DC spotted a cuttlefish on the first dive. The moment we spotted it, it knew straightaway that its cover was blown and it changed colour and markings  in a blink of the eye.

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As I got a bit closer, it went into a defensive posture with one tentacle raised, all ready to scoot off on a jet of water. We decided to leave it alone at this point.

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There were quite a few cute shrimp spotted in the dives. Here’s one DC saw on the night dive. It’s amazing how delicate it looks, yet its job is probably as a fish cleaner. It eats dead skin and parasites off fish.

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Here’s another shrimp, this time one that eats carcasses of dead creatures. If you put your hand close enough to a bold specimen, it’d quite happily hop onto your finger and pick away at the dead bits of hangnail, thinking that it must be some kind of weird dead sea creature.

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There are also the famously shy gobies which are a total bitch to snap pictures of. After far too many unsuccessful attempts, I finally caught these two shots.

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I still haven’t figured out exactly what kind of gobies these are. Drop me a message if you know!

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Another cute fish we found was the brown-banded pipefish. These were at first hard to spot, but once you found one it was often easy to locate the rest in the area.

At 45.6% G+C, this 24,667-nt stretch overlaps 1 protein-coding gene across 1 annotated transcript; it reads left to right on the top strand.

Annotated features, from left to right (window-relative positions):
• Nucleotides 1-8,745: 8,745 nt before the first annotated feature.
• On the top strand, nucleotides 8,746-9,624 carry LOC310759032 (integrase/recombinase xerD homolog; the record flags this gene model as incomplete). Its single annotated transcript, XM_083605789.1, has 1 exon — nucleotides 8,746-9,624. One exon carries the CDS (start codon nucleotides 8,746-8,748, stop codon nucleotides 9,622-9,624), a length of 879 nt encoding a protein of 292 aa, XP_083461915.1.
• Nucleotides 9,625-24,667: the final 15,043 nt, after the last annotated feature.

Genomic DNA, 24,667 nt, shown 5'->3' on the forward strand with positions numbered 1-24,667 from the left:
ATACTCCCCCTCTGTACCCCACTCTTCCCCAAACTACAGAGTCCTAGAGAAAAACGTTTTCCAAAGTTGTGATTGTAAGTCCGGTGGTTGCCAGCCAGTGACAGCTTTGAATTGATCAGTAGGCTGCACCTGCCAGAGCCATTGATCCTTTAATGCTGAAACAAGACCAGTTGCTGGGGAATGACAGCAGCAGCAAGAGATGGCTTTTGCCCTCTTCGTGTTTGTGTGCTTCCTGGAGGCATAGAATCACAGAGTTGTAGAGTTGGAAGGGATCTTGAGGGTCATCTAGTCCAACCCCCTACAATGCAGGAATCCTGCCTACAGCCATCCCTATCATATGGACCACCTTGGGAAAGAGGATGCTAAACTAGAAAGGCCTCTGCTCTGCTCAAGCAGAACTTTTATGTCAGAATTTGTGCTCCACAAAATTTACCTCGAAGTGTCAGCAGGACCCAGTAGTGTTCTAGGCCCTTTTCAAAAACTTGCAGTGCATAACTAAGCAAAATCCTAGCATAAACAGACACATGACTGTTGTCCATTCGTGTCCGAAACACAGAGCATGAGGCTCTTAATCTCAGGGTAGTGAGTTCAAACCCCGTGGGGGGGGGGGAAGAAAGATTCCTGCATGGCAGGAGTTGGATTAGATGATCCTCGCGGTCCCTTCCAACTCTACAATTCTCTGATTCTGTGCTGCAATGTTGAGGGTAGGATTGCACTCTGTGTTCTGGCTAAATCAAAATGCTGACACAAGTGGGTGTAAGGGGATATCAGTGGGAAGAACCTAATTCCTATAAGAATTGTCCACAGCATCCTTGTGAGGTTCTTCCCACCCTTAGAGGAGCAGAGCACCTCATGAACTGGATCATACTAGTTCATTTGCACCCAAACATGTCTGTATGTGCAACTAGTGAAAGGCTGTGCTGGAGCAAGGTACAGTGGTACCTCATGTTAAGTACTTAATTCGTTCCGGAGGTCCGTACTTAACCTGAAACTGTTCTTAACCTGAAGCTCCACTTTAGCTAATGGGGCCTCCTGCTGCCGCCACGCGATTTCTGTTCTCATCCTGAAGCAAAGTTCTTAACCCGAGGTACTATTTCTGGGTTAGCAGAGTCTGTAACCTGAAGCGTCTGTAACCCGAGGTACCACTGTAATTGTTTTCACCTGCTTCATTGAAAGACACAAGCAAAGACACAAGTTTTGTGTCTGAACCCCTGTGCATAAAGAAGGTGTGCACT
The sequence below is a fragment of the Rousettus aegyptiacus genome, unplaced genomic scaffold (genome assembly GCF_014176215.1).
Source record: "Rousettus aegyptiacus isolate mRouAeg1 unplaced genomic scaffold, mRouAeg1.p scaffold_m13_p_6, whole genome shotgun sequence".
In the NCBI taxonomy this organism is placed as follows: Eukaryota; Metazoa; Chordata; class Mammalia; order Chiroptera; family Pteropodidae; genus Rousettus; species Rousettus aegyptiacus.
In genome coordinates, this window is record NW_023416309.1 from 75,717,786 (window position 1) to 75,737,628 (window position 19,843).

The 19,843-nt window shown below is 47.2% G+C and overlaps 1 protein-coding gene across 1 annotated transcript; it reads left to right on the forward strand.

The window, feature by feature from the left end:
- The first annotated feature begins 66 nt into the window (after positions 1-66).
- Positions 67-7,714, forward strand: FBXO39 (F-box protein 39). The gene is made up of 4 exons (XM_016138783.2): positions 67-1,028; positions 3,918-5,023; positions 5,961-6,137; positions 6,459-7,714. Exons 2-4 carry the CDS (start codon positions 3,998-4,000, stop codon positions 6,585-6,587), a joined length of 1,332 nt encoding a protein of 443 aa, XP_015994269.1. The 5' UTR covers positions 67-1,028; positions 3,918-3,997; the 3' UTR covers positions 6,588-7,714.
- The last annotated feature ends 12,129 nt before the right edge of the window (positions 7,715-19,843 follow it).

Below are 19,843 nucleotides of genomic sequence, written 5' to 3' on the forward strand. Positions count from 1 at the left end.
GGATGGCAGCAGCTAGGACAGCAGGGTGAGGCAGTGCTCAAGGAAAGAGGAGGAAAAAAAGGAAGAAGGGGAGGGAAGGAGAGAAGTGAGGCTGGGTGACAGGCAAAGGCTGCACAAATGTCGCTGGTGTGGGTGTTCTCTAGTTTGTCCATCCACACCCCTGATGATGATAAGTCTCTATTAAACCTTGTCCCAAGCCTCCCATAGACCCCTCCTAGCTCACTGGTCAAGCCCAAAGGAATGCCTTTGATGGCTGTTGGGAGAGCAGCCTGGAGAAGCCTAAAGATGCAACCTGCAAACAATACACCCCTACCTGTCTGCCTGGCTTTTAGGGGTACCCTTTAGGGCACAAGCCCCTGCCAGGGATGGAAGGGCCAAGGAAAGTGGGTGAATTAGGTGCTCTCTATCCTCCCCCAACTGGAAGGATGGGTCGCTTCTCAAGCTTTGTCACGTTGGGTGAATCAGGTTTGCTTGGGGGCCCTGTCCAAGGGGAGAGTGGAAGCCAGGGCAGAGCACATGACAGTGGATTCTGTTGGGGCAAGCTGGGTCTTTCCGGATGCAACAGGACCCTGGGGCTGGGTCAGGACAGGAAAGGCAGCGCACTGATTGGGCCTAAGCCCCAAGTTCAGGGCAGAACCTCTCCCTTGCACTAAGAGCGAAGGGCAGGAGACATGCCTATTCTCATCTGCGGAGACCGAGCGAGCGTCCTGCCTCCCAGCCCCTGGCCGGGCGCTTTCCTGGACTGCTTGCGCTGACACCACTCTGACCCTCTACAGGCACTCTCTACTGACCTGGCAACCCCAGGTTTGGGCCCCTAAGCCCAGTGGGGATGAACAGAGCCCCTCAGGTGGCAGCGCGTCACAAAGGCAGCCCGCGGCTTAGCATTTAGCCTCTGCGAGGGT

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These relatives of seahorses had such comically serious expressions I could spend ages staring at them glide about the coral.

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Other fish were far bigger, like this  map puffer fish cruising around waiting for a little cleaner fish to get on with its job.

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Then there was this scorpionfish, most likely a tasseled or papuan one as it doesn’t have prominent eye cirri. Hard to tell though. It was probably a little bit annoyed that its cover was blown as the flash really showed up its pinks, reds and oranges.

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Then there was this blue spotted stingray that just couldn’t hide away enough. I think I caught in the act of burying itself in the sand for camouflage.

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Then there’s also the typical clownfish shot. Here’s a very grumpy specimen: it’s an orange-finned anemonefish and it’s not as  cute as the Nemo in the cartoon.

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And here’s a common lionfish that was so upset that it was just a commoner that it constantly looked down and tried to hide in the coral.

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See if you can spot this master of camouflage. It’s a hermit crab. Hint: look for its eye stalks.

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I got some lovely macro shots, the first of a flabellina, a kind of sea slug.

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Sea slugs have such a bad sounding name, so it’s nice that we call them nudibranchs most of the them. Here’s a really pretty one: it’s a pink dorid and I love how the pink and yellow-orange complement so nicely.

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And last of all, here’s a lovely fat little joruna nudibranch.

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And the icing on the cake, two joruna in very close proximity… mating?